1. Inform network administrators of the top threats facing their networks;
    2. Guide the cybersecurity industry in prioritizing detection and remediation capabilities; and
    3. Enable law enforcement to focus on attribution and legal process against the most prevalent tools.

Information Stealers

Information stealers are tools designed with a core information-stealing component that most commonly captures screenshots, passwords, and other sensitive files on an infected system. Once captured, the malicious programs then package and transmit these stolen items via various protocols to internet infrastructure controlled by a malign actor.

Over the past five years, we have tracked the use of 10 different commodity information stealer families by SilverTerrier actors. Over time, as new tools emerge on the market, the older, less effective tools have faded in popularity.

Our data shows that usage of the following five tools has subsequently dropped to negligible levels: Atmos, Keybase, ISpySoftware, ISR Stealer, and Zeus.

Conversely, there are five tools that still remain in active use with SilverTerrier actors: AgentTesla, AzoRult, Lokibot, Pony, and PredatorPain. Our analysis of these malware families found that Nigerian threat actors produced an average of 516 unique samples per month in 2019 (Figure 4). However, despite a steady flow of new samples each month, the usage of information stealers appears to have peaked in 2017, before entering a continued state of decline. While the root cause of this decline is hard to pinpoint, we assess that the lack of new tools entering the market, advancements in the cybersecurity landscape, increased law enforcement actions, routine exposure of control infrastructure, and a shift toward RATs by these actors are all contributing factors.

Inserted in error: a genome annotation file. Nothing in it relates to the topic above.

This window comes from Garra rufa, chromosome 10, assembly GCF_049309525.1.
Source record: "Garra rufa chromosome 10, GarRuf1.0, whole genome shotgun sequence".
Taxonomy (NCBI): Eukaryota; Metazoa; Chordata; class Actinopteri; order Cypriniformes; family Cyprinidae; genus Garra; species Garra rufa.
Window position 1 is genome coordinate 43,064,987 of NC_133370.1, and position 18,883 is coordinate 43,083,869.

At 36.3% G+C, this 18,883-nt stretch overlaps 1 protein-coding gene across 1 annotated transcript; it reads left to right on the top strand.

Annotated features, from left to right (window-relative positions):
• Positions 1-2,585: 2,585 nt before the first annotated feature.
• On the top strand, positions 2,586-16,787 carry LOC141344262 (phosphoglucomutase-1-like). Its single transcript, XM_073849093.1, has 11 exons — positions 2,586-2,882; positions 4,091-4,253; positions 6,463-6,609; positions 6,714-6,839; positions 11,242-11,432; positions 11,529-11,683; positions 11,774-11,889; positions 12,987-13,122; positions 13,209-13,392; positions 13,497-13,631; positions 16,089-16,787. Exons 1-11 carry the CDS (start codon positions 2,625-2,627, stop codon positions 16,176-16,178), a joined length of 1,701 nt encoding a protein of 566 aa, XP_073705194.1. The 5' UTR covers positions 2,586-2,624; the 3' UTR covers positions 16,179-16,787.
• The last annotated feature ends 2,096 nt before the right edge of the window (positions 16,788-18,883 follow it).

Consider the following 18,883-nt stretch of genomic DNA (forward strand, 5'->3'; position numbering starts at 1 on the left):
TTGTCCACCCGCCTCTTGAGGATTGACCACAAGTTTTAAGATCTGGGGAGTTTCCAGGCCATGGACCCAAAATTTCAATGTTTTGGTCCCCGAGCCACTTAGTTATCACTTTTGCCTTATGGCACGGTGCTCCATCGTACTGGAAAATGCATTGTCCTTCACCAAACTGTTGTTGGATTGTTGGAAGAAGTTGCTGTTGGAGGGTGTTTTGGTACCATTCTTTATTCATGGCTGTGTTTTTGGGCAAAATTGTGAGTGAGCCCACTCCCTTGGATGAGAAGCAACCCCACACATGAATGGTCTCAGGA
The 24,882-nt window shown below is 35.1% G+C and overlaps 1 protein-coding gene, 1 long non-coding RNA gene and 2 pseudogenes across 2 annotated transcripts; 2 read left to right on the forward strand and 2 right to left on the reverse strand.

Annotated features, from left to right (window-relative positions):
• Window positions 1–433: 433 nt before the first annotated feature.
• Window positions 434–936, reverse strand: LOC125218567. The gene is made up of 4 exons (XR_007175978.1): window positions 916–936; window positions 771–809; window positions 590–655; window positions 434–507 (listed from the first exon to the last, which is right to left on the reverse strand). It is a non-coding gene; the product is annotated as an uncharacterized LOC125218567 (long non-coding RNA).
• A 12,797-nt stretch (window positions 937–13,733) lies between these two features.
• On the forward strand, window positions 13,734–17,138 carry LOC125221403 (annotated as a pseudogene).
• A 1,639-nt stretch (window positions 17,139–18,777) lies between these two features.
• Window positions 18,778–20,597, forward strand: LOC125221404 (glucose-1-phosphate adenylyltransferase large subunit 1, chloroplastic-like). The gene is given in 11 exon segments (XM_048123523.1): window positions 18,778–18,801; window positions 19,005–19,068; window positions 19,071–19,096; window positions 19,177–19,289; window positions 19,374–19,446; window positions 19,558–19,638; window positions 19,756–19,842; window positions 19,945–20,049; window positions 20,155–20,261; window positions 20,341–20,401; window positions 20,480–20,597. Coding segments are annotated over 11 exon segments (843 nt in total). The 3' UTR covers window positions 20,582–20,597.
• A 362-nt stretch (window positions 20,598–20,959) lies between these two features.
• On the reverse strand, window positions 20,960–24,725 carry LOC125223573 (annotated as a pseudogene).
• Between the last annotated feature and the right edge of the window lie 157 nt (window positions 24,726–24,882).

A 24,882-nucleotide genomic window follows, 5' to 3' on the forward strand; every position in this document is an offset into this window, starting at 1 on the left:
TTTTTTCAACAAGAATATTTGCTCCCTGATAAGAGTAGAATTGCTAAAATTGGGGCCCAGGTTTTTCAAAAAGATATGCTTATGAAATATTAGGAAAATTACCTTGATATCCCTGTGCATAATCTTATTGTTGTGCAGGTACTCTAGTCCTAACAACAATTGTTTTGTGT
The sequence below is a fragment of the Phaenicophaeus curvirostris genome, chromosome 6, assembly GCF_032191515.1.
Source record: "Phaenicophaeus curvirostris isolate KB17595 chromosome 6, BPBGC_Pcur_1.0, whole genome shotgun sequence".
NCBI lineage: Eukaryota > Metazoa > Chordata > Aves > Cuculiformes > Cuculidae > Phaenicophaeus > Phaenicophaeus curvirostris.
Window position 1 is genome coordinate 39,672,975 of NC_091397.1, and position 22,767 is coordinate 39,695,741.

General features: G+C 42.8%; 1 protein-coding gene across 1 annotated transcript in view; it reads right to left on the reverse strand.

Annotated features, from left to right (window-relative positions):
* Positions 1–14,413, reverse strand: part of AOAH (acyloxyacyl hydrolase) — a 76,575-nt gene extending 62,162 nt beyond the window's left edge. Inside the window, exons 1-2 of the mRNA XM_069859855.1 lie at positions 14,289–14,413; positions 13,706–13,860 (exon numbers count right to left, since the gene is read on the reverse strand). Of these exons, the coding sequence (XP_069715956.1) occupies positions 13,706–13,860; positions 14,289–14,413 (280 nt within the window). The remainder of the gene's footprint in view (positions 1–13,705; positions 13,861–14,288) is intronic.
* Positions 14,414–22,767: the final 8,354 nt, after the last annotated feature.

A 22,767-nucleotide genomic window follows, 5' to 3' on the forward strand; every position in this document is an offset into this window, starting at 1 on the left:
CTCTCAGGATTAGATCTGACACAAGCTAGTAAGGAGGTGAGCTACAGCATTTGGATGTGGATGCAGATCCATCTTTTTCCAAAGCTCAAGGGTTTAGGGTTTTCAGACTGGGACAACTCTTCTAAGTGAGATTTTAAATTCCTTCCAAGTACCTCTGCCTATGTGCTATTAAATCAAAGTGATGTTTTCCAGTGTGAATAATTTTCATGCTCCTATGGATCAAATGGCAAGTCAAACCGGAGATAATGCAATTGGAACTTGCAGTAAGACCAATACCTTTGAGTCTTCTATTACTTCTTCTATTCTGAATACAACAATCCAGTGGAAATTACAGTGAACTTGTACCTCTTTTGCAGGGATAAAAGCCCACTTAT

Top Information Stealers used by Nigerian threat actors
Figure 4. Information stealer samples 2014-2019

Amongst the five active tools in this category, we found that SilverTerrier actors only produced three tools in quantities greater than 50 samples per month. Consistent with 2018, LokiBot was the most popular tool in 2019, with an average of 291 new samples per month. However, this average was inflated largely by an anomalous, single month high of 1240 samples in May 2019. Pony, also known as Fareit, was second with an average of 146 samples per month, but production largely declined throughout the year. Finally, we observed a small uptick in the adoption of AzoRult in 2019, resulting in an average of 55 samples per month throughout the year.

Figure 5. Most popular Information Stealers 2019